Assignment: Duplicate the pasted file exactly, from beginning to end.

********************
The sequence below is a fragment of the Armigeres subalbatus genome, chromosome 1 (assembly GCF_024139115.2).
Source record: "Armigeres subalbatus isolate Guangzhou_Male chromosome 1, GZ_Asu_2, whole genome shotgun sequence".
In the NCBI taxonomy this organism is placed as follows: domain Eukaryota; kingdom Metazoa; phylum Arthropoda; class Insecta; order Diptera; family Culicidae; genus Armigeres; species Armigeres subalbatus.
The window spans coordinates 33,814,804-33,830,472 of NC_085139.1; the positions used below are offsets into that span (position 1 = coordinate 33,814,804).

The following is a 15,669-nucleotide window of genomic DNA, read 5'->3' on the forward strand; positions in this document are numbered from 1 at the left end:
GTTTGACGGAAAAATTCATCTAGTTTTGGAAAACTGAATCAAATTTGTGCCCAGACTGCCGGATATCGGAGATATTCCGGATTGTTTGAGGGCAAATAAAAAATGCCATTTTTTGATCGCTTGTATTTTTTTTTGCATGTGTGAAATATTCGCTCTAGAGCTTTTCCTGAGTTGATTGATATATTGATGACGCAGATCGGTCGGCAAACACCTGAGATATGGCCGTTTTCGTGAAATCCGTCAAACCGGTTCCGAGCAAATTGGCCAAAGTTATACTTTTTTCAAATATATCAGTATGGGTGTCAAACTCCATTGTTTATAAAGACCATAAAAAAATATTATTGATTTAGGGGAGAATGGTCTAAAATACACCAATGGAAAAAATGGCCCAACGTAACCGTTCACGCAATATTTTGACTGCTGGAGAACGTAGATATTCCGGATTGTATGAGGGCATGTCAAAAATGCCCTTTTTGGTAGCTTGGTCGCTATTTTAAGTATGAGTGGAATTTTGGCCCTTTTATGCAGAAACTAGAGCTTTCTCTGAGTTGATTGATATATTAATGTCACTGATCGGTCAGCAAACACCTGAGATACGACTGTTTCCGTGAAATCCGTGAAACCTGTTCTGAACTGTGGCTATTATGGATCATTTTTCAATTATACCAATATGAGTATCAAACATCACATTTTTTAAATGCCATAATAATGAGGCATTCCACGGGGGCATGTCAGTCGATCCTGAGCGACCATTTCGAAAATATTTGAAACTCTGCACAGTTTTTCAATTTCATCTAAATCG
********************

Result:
The sequence below is a fragment of the Armigeres subalbatus genome, chromosome 1 (assembly GCF_024139115.2).
Source record: "Armigeres subalbatus isolate Guangzhou_Male chromosome 1, GZ_Asu_2, whole genome shotgun sequence".
In the NCBI taxonomy this organism is placed as follows: domain Eukaryota; kingdom Metazoa; phylum Arthropoda; class Insecta; order Diptera; family Culicidae; genus Armigeres; species Armigeres subalbatus.
The window spans coordinates 33,814,804-33,830,472 of NC_085139.1; the positions used below are offsets into that span (position 1 = coordinate 33,814,804).

The following is a 15,669-nucleotide window of genomic DNA, read 5'->3' on the forward strand; positions in this document are numbered from 1 at the left end:
GTTTGACGGAAAAATTCATCTAGTTTTGGAAAACTGAATCAAATTTGTGCCCAGACTGCCGGATATCGGAGATATTCCGGATTGTTTGAGGGCAAATAAAAAATGCCATTTTTTGATCGCTTGTATTTTTTTTTGCATGTGTGAAATATTCGCTCTAGAGCTTTTCCTGAGTTGATTGATATATTGATGACGCAGATCGGTCGGCAAACACCTGAGATATGGCCGTTTTCGTGAAATCCGTCAAACCGGTTCCGAGCAAATTGGCCAAAGTTATACTTTTTTCAAATATATCAGTATGGGTGTCAAACTCCATTGTTTATAAAGACCATAAAAAAATATTATTGATTTAGGGGAGAATGGTCTAAAATACACCAATGGAAAAAATGGCCCAACGTAACCGTTCACGCAATATTTTGACTGCTGGAGAACGTAGATATTCCGGATTGTATGAGGGCATGTCAAAAATGCCCTTTTTGGTAGCTTGGTCGCTATTTTAAGTATGAGTGGAATTTTGGCCCTTTTATGCAGAAACTAGAGCTTTCTCTGAGTTGATTGATATATTAATGTCACTGATCGGTCAGCAAACACCTGAGATACGACTGTTTCCGTGAAATCCGTGAAACCTGTTCTGAACTGTGGCTATTATGGATCATTTTTCAATTATACCAATATGAGTATCAAACATCACATTTTTTAAATGCCATAATAATGAGGCATTCCACGGGGGCATGTCAGTCGATCCTGAGCGACCATTTCGAAAATATTTGAAACTCTGCACAGTTTTTCAATTTCATCTAAATCG